2015 Art Gala: That All May See

An extravagant galleria of art, on display for all to see


Mara Revitsky, Editor

“I am an artist; my job is to make people see,” said Mary Martha Himler, one of the teachers who started Greater Latrobe’s art collection. Himler’s original pieces, sketches, and palettes are on display at the entrance of the Center for Student Creativity.
Art is an integral part in shaping the way a person’s mind works. Art forces one to look at situations or problems from a different perspective to better understand the big picture. Art is also a form of self-expression, and Latrobe students express themselves every year in the chosen artwork they add to the art collection.
Starting in 1936, Himler and James R. Beatty began the student-selected art collection at Latrobe. “Himler and Beatty stressed the original quality of art,” said Mrs. Barbara Nakles, Art Conservation Trust Chair.
The one of a kind art is all “exposure to original, hand crafted art,” said Mrs. Jessica Golden, the Director for the Center of Student Creativity and Friend of the Arts.
Golden also said, “Art is something you can’t quantify. Students love the art and art carries you through life. There is something for everyone.”
On the evening of November 5, 2015, over 500 community members, artists, student council members, the high school’s Jazz Band, student pianists, volunteer students from the foods classes, and GLSD faculty gathered in the high school auditorium and Center for Student Creativity for the Art Conservation Trust’s 23rd annual Art Gala.
All proceeds from the event are used to restore and maintain the art collection. This year’s event had a big attendance according to Mrs. Barbara Nakles, Art Conservation Trust Chair.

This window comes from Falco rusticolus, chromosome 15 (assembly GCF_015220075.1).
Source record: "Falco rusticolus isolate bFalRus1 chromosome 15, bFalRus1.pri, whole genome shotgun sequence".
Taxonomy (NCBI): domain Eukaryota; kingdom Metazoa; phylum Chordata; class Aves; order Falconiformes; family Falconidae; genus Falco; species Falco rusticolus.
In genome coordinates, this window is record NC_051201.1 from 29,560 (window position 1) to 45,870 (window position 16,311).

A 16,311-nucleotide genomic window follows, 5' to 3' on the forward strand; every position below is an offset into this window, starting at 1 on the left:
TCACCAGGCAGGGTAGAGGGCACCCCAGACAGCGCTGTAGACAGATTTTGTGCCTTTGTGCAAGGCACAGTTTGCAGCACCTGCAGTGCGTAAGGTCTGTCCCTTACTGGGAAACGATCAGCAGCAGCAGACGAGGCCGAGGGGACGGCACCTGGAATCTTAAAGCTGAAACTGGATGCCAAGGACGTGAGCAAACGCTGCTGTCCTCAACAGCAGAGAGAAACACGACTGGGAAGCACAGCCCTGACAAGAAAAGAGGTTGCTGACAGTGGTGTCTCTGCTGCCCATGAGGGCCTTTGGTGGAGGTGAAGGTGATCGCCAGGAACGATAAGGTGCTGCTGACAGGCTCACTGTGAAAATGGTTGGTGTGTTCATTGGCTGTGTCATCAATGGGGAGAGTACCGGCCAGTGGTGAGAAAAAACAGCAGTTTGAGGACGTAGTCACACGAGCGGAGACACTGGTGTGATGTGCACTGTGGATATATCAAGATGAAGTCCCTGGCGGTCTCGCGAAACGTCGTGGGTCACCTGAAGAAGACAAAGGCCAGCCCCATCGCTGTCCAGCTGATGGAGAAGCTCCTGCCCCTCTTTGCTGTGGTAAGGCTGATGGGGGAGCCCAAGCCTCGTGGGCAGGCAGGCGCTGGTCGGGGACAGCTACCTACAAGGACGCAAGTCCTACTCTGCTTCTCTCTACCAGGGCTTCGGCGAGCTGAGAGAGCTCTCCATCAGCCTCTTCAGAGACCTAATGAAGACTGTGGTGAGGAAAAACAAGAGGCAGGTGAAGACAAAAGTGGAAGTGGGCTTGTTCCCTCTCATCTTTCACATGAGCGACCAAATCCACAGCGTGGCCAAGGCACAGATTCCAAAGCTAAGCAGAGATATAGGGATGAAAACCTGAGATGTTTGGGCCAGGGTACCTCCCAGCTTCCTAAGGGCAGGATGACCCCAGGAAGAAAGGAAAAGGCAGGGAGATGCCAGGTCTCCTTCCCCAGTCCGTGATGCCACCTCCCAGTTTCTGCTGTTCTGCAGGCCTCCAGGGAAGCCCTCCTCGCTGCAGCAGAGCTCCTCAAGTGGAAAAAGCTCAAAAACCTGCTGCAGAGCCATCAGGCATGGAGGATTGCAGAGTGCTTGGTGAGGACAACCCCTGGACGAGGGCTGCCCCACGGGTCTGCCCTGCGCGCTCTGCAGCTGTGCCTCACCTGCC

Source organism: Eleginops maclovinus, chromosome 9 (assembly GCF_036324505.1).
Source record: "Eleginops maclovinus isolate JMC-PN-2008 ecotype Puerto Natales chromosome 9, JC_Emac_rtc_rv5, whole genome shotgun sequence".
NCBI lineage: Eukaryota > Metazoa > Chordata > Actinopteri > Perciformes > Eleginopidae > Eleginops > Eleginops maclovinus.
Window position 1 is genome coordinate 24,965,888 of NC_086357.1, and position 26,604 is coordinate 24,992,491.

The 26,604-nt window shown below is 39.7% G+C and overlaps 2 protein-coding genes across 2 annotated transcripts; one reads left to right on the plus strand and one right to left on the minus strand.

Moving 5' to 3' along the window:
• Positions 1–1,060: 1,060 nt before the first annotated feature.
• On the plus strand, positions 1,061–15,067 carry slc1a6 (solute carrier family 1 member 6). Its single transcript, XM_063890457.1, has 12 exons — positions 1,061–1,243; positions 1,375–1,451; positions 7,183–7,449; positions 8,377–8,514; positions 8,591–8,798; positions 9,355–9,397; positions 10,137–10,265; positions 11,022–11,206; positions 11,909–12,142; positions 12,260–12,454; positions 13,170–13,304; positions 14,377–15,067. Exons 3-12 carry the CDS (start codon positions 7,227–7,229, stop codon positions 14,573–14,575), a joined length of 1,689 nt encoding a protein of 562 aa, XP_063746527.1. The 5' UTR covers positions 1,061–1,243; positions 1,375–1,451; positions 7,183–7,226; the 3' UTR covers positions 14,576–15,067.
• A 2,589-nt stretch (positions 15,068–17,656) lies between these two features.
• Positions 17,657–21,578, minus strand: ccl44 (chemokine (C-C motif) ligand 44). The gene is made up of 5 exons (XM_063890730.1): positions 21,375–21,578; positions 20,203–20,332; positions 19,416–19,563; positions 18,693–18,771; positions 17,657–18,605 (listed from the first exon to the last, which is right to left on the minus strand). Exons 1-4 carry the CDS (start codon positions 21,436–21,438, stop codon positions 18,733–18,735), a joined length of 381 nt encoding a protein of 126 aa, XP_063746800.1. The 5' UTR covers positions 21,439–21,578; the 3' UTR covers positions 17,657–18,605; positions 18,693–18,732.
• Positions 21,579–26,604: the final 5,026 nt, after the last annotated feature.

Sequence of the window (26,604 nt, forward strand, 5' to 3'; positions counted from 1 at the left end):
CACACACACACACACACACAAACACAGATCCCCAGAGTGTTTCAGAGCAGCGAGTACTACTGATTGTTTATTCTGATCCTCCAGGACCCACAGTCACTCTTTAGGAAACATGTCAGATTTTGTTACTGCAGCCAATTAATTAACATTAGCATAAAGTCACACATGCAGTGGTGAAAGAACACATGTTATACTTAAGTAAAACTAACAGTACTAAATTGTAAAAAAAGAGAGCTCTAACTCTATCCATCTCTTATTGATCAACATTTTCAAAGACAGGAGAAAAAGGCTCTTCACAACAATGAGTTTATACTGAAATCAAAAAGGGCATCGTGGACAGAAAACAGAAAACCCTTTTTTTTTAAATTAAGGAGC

“This event is really a huge homecoming for the community,” said Nakles. According to her, three quarters of the people in attendance were alumni from Greater Latrobe.
“Once you take part it in, it’s yours forever,” said Nakles. A sense of ownership is experienced by every student that has ever selected the artwork because it is a representation of that student, the place they are at in life, and the world at that time.
One of these past students, Ray Mt. Joy, class of 1963, came to Latrobe from The Woodlands, Texas. Mt. Joy and his wife, Pam, were recognized as Platinum Underwriters, or financers, for this year’s gala.
Five years ago, when Mt. Joy’s son was in high school, Mt. Joy and his family were inspired to create an art collection similar to Latrobe’s at his son’s school. “So far, the students have acquired 25 total paintings and the collection has been very successful,” said Mt. Joy.
Before the student presentations began, all of the Greater Latrobe School District art teachers, past and present, were honored with an Art Educator Recognition.
All attendants of the gala received these presentations by Bobby Fetter, Meghan Henderson, Allison Himler, Geina Shaker, Autumn Stemmler, and Nicholas Wetzel from the elementary schools; Nina Modecki and Kaitlin Suzuki from the junior high; and Josh Baumann, Lara Daigle, Megan Douds, Ally Kornides, Maddy Kornides, Layne Lazor, Casey Markle, Jason Starr, Jessica Tatone, and Ashley Taylor from the senior high.
Once the presentations concluded, the audience got the chance to vote for their favorite artwork and the students’ favorite artworks were announced.
The audience choices included Tenacity by Maura Koehler Keeney, Oelshlager Farm by William M. Hoffman, 5th & Craig by Joseph Ryznar, The Hero by Fr. Robert Keffer. OSB, Down the Road and Around the Bend by Tami Louco, and Behind the Chicken Wire by Kathy Sartoris Rafferty.
The top five student selected art works were ToonScape by Joseph Schildkamp; Oelshlager Farm; Looking Good by Jerry McClure; The Hero; and People of New Guinea: Ghost Men II by Lydia Mack.
“Art changes culture,” said Golden, and Latrobe’s culture will always include the art collection.